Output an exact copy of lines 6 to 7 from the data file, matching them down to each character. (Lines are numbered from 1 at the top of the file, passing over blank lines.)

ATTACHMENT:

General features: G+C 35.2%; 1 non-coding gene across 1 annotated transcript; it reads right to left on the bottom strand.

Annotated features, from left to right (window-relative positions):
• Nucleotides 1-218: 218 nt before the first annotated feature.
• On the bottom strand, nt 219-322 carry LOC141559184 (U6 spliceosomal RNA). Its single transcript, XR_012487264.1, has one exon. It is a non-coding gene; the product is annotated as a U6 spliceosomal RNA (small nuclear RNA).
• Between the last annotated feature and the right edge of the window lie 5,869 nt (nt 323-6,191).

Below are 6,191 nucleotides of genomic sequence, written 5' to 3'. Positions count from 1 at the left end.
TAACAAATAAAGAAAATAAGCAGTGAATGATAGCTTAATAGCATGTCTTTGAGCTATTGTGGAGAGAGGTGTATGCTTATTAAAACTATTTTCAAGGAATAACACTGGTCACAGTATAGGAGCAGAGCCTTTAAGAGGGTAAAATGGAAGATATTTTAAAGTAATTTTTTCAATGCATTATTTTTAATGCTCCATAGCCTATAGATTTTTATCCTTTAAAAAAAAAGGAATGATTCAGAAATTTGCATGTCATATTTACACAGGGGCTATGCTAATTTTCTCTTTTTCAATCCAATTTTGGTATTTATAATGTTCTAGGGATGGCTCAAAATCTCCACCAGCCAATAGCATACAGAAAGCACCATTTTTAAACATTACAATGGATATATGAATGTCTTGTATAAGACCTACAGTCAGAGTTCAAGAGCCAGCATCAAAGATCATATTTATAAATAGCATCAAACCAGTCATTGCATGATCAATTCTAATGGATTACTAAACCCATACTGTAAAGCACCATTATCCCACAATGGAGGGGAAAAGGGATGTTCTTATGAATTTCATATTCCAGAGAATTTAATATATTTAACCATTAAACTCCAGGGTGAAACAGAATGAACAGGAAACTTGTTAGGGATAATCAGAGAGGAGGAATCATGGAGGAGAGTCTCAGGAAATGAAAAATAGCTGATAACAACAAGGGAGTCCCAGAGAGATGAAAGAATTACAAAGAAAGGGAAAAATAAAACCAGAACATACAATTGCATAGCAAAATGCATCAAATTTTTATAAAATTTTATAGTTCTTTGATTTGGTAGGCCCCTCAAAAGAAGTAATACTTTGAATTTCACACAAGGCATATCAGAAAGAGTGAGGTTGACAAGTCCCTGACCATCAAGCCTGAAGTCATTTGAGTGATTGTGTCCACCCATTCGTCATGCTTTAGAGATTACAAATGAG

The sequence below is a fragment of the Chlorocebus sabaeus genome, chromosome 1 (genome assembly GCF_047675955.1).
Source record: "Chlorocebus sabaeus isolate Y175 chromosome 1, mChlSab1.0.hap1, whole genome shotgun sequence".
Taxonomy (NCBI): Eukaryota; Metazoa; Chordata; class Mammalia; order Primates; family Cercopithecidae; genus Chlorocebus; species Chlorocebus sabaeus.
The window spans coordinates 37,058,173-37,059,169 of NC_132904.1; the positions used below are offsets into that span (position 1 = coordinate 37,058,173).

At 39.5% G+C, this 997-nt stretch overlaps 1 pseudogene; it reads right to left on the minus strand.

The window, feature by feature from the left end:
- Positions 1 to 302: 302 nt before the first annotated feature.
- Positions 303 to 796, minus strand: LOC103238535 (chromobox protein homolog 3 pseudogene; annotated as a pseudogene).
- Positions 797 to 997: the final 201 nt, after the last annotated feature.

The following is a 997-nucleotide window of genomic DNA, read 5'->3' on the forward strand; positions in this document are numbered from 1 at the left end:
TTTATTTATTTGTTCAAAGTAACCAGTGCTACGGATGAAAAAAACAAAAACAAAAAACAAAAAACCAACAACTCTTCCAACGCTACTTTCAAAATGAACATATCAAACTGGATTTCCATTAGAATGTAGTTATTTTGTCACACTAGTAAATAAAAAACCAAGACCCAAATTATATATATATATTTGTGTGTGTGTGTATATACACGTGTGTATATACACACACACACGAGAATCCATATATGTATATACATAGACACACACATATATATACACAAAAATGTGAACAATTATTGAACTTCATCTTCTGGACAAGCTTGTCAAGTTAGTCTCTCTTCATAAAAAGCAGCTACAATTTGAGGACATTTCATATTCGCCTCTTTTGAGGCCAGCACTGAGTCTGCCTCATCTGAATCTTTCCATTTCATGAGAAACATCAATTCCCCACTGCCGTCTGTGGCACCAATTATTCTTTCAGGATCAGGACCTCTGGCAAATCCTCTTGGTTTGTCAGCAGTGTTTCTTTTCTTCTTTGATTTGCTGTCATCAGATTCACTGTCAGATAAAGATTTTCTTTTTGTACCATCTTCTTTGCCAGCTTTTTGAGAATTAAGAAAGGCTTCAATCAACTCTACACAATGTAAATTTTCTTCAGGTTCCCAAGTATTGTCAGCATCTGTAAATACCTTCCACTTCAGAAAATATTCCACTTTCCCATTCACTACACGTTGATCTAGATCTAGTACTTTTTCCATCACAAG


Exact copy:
Below are 6,191 nucleotides of genomic sequence, written 5' to 3'. Positions count from 1 at the left end.
TAACAAATAAAGAAAATAAGCAGTGAATGATAGCTTAATAGCATGTCTTTGAGCTATTGTGGAGAGAGGTGTATGCTTATTAAAACTATTTTCAAGGAATAACACTGGTCACAGTATAGGAGCAGAGCCTTTAAGAGGGTAAAATGGAAGATATTTTAAAGTAATTTTTTCAATGCATTATTTTTAATGCTCCATAGCCTATAGATTTTTATCCTTTAAAAAAAAAGGAATGATTCAGAAATTTGCATGTCATATTTACACAGGGGCTATGCTAATTTTCTCTTTTTCAATCCAATTTTGGTATTTATAATGTTCTAGGGATGGCTCAAAATCTCCACCAGCCAATAGCATACAGAAAGCACCATTTTTAAACATTACAATGGATATATGAATGTCTTGTATAAGACCTACAGTCAGAGTTCAAGAGCCAGCATCAAAGATCATATTTATAAATAGCATCAAACCAGTCATTGCATGATCAATTCTAATGGATTACTAAACCCATACTGTAAAGCACCATTATCCCACAATGGAGGGGAAAAGGGATGTTCTTATGAATTTCATATTCCAGAGAATTTAATATATTTAACCATTAAACTCCAGGGTGAAACAGAATGAACAGGAAACTTGTTAGGGATAATCAGAGAGGAGGAATCATGGAGGAGAGTCTCAGGAAATGAAAAATAGCTGATAACAACAAGGGAGTCCCAGAGAGATGAAAGAATTACAAAGAAAGGGAAAAATAAAACCAGAACATACAATTGCATAGCAAAATGCATCAAATTTTTATAAAATTTTATAGTTCTTTGATTTGGTAGGCCCCTCAAAAGAAGTAATACTTTGAATTTCACACAAGGCATATCAGAAAGAGTGAGGTTGACAAGTCCCTGACCATCAAGCCTGAAGTCATTTGAGTGATTGTGTCCACCCATTCGTCATGCTTTAGAGATTACAAATGAG